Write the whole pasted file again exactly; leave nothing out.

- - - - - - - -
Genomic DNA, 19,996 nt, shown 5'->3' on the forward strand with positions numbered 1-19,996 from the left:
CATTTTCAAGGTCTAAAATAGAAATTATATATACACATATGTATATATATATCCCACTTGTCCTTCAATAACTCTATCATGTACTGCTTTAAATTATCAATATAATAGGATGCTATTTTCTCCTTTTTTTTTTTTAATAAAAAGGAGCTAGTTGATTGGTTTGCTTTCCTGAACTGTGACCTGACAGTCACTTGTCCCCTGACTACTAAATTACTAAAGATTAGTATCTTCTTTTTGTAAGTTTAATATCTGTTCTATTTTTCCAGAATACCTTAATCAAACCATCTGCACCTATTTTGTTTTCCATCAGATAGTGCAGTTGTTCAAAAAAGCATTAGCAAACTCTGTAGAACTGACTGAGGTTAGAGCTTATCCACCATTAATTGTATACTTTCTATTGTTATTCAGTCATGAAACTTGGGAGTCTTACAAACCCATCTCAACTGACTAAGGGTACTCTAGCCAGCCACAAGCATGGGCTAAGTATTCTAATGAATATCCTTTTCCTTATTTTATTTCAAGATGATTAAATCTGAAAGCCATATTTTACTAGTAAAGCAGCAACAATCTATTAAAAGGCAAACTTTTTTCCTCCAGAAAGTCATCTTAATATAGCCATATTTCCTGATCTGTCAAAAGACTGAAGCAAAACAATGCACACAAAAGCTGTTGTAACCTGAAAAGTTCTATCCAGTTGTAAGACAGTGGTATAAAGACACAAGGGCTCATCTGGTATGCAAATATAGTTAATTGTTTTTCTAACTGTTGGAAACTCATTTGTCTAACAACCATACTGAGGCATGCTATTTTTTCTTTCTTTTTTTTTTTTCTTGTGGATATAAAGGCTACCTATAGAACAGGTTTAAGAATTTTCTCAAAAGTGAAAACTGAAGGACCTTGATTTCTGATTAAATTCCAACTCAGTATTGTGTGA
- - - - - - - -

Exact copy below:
Genomic DNA, 19,996 nt, shown 5'->3' on the forward strand with positions numbered 1-19,996 from the left:
CATTTTCAAGGTCTAAAATAGAAATTATATATACACATATGTATATATATATCCCACTTGTCCTTCAATAACTCTATCATGTACTGCTTTAAATTATCAATATAATAGGATGCTATTTTCTCCTTTTTTTTTTTTAATAAAAAGGAGCTAGTTGATTGGTTTGCTTTCCTGAACTGTGACCTGACAGTCACTTGTCCCCTGACTACTAAATTACTAAAGATTAGTATCTTCTTTTTGTAAGTTTAATATCTGTTCTATTTTTCCAGAATACCTTAATCAAACCATCTGCACCTATTTTGTTTTCCATCAGATAGTGCAGTTGTTCAAAAAAGCATTAGCAAACTCTGTAGAACTGACTGAGGTTAGAGCTTATCCACCATTAATTGTATACTTTCTATTGTTATTCAGTCATGAAACTTGGGAGTCTTACAAACCCATCTCAACTGACTAAGGGTACTCTAGCCAGCCACAAGCATGGGCTAAGTATTCTAATGAATATCCTTTTCCTTATTTTATTTCAAGATGATTAAATCTGAAAGCCATATTTTACTAGTAAAGCAGCAACAATCTATTAAAAGGCAAACTTTTTTCCTCCAGAAAGTCATCTTAATATAGCCATATTTCCTGATCTGTCAAAAGACTGAAGCAAAACAATGCACACAAAAGCTGTTGTAACCTGAAAAGTTCTATCCAGTTGTAAGACAGTGGTATAAAGACACAAGGGCTCATCTGGTATGCAAATATAGTTAATTGTTTTTCTAACTGTTGGAAACTCATTTGTCTAACAACCATACTGAGGCATGCTATTTTTTCTTTCTTTTTTTTTTTTCTTGTGGATATAAAGGCTACCTATAGAACAGGTTTAAGAATTTTCTCAAAAGTGAAAACTGAAGGACCTTGATTTCTGATTAAATTCCAACTCAGTATTGTGTGA